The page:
When your ready, put a hose into the clear part of your meade and siphon off the golden nectar. You can put a small cloth at the end of your hose for a filter, but I've never had to do that. I'm just careful to not siphon up any of the sediment and stop when I'm close to the bottom. It helps to move your meade jug to the "siphoning spot" several days before you siphon. That way, any sediment stirred up during moving will have a chance to settle at the bottom.
Once you're done, cork your gallon jug and stick it in the refrigerator! As I said, this is a very sweet, complex dessert wine, so it's best to drink in very small amounts as if you would a cordial. It can be served chilled or warmed (for those frigid Floriday nights), and you will find that it has a wonderful honey/orange flavor with hints of spice.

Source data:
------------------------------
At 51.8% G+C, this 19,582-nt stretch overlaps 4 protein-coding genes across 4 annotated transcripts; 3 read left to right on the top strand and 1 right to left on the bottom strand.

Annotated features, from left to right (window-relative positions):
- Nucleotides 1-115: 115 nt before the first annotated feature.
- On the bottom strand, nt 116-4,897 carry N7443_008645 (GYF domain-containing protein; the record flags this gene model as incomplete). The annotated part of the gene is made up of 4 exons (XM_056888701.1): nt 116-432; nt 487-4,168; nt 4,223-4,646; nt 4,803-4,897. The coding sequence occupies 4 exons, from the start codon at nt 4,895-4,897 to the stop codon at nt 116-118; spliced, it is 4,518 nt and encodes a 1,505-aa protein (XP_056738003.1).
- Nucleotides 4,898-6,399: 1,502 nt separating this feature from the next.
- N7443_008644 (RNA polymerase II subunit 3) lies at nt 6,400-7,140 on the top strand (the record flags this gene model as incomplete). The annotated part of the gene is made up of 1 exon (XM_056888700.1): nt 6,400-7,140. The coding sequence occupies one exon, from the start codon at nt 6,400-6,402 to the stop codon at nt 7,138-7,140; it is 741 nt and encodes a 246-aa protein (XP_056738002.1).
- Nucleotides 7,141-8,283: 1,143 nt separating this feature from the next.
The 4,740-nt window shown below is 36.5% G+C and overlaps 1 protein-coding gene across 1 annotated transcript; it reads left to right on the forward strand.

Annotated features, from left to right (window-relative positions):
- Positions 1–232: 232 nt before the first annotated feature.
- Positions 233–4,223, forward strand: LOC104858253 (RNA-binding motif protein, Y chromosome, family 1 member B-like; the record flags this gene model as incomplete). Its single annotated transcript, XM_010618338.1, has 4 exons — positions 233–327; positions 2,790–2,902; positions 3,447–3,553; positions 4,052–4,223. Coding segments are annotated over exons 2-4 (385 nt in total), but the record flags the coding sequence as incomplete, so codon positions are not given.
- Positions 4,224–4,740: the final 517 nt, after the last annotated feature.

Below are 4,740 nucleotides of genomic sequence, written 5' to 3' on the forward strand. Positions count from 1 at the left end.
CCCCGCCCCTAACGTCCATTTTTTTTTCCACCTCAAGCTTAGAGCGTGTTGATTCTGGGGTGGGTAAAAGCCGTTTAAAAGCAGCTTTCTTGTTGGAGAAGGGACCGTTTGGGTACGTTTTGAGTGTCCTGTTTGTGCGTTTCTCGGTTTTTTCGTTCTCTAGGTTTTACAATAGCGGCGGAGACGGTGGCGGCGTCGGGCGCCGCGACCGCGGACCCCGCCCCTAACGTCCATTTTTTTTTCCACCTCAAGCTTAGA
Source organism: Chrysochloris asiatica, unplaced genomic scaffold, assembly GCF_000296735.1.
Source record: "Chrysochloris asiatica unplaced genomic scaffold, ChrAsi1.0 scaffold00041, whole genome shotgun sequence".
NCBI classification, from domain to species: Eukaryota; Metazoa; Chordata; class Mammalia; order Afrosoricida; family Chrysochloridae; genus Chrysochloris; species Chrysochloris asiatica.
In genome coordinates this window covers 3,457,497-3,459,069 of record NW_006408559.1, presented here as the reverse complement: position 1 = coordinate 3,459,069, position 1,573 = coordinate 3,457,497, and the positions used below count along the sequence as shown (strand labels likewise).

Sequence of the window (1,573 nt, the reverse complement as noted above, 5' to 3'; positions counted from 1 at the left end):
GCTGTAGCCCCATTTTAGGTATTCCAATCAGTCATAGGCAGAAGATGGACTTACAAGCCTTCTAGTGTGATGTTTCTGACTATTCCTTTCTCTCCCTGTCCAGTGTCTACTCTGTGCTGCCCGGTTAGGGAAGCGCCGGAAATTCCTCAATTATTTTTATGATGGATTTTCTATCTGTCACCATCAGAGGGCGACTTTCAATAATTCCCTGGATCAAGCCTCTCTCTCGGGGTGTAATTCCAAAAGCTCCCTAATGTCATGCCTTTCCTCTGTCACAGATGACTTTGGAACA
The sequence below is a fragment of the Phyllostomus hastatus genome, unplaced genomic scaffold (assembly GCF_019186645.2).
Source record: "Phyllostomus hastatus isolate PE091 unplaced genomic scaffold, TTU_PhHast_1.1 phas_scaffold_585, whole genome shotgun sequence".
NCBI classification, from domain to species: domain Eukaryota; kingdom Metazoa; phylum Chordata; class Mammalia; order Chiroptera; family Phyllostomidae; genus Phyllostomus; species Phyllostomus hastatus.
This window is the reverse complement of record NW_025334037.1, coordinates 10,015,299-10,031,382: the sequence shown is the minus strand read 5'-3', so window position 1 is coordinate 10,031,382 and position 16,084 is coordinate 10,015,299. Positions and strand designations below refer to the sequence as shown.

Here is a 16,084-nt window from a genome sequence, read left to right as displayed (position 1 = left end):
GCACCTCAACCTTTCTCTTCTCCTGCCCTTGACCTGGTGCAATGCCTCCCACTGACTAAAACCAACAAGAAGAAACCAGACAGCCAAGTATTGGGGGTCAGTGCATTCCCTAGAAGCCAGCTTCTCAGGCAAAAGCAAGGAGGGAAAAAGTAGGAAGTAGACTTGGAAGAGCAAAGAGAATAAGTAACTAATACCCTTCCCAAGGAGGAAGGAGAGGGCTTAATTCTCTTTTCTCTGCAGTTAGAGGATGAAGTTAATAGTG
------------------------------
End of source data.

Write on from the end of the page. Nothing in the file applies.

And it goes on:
Your meade should look like this (in the pictures above, mine still has a way to go before it's perfectly clear). What's up with my husband's pinky finger????
And that's it! A lot of people like meade for the fact that you don't have to add sulfites. Honey is an amazing preserving agent all on its own, which makes this experiment so darn easy and forgiving. We bottle ours in small bottles (since it is so sweet) and plan to give them as gifts this year for Christmas.